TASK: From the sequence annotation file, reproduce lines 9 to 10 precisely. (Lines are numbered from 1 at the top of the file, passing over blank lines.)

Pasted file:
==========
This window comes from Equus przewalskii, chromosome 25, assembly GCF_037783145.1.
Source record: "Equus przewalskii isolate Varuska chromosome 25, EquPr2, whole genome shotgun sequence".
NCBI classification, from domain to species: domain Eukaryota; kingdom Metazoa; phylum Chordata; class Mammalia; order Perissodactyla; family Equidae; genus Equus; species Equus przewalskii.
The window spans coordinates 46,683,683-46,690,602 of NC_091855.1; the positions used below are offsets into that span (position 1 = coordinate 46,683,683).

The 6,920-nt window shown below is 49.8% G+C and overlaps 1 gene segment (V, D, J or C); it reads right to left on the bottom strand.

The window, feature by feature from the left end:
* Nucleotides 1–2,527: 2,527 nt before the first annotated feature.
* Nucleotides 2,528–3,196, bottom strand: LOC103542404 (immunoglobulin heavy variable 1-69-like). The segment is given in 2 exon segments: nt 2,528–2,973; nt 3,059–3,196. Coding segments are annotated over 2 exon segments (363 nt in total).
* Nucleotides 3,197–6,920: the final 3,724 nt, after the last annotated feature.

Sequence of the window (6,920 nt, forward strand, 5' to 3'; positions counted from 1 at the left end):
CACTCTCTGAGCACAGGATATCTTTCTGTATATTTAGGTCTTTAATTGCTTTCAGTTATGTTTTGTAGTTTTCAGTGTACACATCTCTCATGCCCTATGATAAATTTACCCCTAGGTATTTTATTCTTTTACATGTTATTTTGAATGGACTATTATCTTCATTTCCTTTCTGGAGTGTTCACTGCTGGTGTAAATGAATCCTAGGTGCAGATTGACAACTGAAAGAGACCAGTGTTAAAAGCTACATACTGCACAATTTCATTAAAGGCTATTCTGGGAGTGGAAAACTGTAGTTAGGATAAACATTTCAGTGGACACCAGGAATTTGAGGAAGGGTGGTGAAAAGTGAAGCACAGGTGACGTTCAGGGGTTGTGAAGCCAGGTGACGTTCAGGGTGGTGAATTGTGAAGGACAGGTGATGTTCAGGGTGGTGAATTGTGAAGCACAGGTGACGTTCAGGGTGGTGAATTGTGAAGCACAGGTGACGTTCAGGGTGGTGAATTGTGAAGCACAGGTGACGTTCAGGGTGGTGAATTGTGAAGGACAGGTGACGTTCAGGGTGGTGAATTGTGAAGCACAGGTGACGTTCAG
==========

* Nucleotides 3,197–6,920: the final 3,724 nt, after the last annotated feature.

Sequence of the window (6,920 nt, forward strand, 5' to 3'; positions counted from 1 at the left end):